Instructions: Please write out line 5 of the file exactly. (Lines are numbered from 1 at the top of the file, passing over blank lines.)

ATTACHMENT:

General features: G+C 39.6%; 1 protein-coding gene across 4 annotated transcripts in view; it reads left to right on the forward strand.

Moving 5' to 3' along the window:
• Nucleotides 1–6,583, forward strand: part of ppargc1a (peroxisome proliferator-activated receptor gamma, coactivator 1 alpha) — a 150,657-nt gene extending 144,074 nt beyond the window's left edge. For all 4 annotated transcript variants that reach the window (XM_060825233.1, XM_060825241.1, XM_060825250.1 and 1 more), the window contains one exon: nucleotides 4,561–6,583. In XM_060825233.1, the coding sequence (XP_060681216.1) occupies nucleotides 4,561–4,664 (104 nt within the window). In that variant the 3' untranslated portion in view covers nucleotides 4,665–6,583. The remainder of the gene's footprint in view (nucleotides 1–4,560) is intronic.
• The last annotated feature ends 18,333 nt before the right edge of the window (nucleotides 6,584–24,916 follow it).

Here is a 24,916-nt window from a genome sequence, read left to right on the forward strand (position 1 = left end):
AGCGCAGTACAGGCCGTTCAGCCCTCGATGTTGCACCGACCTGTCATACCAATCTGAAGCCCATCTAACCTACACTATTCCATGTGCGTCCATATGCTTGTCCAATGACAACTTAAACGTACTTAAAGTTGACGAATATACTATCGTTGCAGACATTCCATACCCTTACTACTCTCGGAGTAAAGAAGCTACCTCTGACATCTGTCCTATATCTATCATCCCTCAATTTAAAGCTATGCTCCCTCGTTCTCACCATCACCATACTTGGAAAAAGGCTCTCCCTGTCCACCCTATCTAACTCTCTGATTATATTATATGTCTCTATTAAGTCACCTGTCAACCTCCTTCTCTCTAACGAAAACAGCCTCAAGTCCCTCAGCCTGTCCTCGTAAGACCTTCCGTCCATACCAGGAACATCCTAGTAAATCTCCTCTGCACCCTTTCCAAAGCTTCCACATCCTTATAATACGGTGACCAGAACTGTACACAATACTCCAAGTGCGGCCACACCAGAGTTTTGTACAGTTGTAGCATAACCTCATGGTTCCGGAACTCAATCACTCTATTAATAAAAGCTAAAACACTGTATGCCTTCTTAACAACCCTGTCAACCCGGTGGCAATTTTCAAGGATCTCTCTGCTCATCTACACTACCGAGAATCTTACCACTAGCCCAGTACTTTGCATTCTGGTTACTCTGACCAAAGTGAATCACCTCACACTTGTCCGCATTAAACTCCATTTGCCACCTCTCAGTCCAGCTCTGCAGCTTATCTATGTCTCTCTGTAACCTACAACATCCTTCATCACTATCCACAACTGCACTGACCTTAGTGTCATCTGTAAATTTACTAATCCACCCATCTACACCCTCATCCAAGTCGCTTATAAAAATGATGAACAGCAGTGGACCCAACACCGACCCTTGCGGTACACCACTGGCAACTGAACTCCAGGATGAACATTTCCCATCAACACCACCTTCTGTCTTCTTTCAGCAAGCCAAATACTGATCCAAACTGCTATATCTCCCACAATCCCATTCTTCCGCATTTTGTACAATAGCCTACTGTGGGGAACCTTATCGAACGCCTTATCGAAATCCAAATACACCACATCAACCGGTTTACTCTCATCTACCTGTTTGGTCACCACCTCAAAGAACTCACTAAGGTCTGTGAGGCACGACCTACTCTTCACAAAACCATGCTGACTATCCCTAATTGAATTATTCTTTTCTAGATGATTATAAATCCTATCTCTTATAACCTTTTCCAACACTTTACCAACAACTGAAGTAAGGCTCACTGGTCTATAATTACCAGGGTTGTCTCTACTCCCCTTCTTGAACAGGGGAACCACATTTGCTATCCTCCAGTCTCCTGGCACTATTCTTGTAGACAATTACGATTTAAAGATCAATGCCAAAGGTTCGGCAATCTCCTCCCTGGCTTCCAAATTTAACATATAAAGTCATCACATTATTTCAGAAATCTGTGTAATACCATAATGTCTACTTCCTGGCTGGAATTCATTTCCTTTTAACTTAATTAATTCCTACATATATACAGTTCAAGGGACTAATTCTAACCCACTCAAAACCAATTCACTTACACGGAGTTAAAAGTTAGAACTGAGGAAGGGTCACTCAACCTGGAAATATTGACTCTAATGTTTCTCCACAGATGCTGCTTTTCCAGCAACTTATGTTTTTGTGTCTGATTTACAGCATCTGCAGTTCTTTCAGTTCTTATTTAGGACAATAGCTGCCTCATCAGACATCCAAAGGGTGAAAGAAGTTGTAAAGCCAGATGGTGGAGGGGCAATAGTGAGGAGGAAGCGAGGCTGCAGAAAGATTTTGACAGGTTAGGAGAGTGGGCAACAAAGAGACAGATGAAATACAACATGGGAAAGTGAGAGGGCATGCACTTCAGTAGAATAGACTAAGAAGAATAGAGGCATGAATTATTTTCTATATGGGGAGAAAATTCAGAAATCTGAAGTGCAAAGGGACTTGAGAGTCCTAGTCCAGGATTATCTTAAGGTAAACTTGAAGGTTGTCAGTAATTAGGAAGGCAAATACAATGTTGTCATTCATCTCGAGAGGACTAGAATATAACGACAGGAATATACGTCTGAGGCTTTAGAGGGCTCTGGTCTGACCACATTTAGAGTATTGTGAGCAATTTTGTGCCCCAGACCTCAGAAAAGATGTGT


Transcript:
Here is a 24,916-nt window from a genome sequence, read left to right on the forward strand (position 1 = left end):